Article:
2 Weeks to France: Prepping the boys

Reading books and building context                

Family Explorers is based on the idea of putting things into context—working to engage your family in learning about your destination before you go.  With that in mind, I had grand plans for studying Napoleon, the French Revolution (all of them), and at least half of the artists in the Louvre before we leave.  BUT, as these things go, our summer has been a bit busy, and life with all four of my little crazies at home all day leaves little time for studying art history.  So I’ve modified my family preparation plans a bit.

My boys, like most kids, love to read stories, and reading is something I can easily engage them in.  So we’ve collected several children’s books about Paris.  These books are a great basic introduction to the city, the language, and many of the most well-known monuments.  Here are the ones we’ve enjoyed:

Madeline is especially fun for noticing all of the famous scenes pictured in the background and quizzing the kids to see if they can name them.  A Picnic with Monet is one in a series of board books called Mini Masters that feature Impressionist paintings.  I love the beautiful art in these little books!

My boys also love maps.  We have a great world map on the wall in the kitchen that we use to trace our route from Austin to London to Paris.  We talk about how many miles we’re going to travel and what the weather will be like in Paris.  It’s laminated and can be used with dry erase markers (it even includes one).  We also got a great big Paris city map that is fun to spread out on the table and study (though a bit big to use on the streets of Paris).  We located our rental apartment and marked it with a sticker.  The boys are good at picking out metro stations and important sites (in that order).  Our three-year-old, Peter, is maniacally obsessed with trains.  He asks every day if he can “go on a train ride.”  So when we told him that in Paris, we actually will ride a train (the Metro) every day, it was like we’d just told him we had an M&M tree growing in the backyard.  All his dreams come true.  The metro riding is a big source of excitement in our family.  We’re totally prepared for that.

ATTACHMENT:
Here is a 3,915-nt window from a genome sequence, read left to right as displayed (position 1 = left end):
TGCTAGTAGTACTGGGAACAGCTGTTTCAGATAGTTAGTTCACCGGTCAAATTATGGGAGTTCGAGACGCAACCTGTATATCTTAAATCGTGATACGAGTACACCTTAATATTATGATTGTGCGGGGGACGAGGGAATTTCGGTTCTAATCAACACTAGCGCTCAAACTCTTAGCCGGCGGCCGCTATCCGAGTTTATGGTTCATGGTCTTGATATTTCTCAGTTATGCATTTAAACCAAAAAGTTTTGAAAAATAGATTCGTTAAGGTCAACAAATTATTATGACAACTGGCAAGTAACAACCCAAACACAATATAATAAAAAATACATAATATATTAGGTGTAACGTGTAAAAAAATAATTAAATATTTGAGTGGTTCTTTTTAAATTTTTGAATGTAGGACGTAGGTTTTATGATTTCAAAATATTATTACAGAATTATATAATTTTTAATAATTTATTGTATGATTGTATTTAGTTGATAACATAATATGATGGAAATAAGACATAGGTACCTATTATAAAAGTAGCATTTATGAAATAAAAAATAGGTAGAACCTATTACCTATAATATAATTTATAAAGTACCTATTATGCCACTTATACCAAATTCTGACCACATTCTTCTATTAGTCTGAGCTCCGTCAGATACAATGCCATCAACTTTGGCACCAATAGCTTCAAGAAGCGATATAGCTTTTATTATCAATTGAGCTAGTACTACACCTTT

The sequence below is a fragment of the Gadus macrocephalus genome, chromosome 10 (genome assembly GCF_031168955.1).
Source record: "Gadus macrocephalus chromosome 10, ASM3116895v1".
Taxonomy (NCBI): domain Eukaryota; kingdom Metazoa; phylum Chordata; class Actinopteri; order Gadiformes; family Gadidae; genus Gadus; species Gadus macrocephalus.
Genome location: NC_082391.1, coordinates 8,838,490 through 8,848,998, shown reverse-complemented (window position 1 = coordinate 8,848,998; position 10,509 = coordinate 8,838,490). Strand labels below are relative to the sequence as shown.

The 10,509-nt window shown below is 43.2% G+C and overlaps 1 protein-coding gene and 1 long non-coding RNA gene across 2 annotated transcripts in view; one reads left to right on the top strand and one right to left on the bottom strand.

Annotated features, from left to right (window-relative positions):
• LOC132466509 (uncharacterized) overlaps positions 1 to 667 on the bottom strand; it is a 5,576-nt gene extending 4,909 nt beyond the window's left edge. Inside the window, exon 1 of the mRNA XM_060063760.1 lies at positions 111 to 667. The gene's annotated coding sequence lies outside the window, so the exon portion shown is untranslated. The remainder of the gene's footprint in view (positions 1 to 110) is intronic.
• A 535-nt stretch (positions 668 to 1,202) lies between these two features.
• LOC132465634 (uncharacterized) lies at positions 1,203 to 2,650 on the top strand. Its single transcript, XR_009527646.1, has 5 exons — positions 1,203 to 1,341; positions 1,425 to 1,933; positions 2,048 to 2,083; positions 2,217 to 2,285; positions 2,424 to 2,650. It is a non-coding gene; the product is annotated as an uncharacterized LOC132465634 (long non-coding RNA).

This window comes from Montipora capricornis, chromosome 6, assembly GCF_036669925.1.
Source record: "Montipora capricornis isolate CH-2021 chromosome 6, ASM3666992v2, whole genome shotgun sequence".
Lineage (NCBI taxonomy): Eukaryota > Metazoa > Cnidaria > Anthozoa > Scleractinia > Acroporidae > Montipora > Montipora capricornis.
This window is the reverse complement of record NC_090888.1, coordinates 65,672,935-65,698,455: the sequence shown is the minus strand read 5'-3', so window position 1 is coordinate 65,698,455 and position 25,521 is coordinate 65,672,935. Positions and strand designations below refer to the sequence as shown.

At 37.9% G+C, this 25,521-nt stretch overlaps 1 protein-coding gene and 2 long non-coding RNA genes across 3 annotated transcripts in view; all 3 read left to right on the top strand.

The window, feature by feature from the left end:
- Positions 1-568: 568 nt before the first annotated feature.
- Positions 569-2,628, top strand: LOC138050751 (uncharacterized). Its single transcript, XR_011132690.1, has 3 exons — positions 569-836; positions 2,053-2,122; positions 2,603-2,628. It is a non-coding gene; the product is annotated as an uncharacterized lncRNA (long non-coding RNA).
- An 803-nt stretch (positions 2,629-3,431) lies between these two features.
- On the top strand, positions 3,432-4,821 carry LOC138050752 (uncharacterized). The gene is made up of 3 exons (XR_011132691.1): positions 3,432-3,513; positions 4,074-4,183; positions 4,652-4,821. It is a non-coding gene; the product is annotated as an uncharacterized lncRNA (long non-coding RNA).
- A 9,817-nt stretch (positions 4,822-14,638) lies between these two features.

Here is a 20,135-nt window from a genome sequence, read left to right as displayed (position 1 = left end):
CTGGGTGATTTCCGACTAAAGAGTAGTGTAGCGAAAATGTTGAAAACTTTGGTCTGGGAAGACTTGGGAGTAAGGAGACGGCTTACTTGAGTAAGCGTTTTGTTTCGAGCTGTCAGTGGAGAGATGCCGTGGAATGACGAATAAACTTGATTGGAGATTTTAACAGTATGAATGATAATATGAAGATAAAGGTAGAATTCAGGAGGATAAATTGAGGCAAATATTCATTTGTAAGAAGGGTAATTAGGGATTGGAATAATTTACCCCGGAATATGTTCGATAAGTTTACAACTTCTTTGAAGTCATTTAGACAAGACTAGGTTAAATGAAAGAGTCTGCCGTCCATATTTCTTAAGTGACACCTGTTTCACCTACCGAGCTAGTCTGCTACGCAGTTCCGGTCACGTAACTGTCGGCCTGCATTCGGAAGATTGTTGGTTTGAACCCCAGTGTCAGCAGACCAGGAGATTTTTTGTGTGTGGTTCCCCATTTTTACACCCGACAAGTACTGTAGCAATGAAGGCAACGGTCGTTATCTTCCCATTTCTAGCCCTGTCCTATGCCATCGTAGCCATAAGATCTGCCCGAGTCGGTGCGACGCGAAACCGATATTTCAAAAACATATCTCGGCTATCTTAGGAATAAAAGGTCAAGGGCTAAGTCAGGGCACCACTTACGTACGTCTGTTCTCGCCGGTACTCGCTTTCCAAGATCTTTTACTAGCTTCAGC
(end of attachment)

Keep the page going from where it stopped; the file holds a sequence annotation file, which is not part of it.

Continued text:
We’ve been practicing our French at dinnertime.  Lucky for us, Spencer speaks French so we have our own personal family tutor.  It’s important to me that the boys at least know how to say “please” and “thank you,” and generally be gracious and polite in French, so we’ve been grilling them on the basics.  It’s pretty cute.

I’ve found that my kids respond to and retain information well when I present the information as story.  So for the rest of my preparation I’m putting together stories about French artists, French monuments, and French history.  For example, we talked about how the Impressionist painters, tired of being excluded from the Salon (big Paris art exhibit), banded together and held their own art exhibition.  We talked about how their style of painting was very different from what was considered quality artwork at that time, and how the experts all thought their paintings were really bad.  We discussed what we like about their style of painting.

So we’re steadily working on our preparation.  I still have a lot of work to do in collecting stories about individual artists and specific works of art we’ll see, as well as monuments, buildings, and maybe some interesting political history that involves the guillotine.  My plan is to stick to the story format—compiling interesting stories about the details that engage my kids and ignite their curiosity.  When we have the Paris stories all pulled together we’ll share them here!

2 replies
  1. Beth Schellhous
    Beth Schellhous says:

    This is fantastic! So are you moving to France or just visiting? We live in Scotland now but will be visiting France in the fall. I can’t wait to see how your boys do there! Adorable family.


Leave a Reply

Want to join the discussion?
Feel free to contribute!

Leave a Reply

Your email address will not be published. Required fields are marked *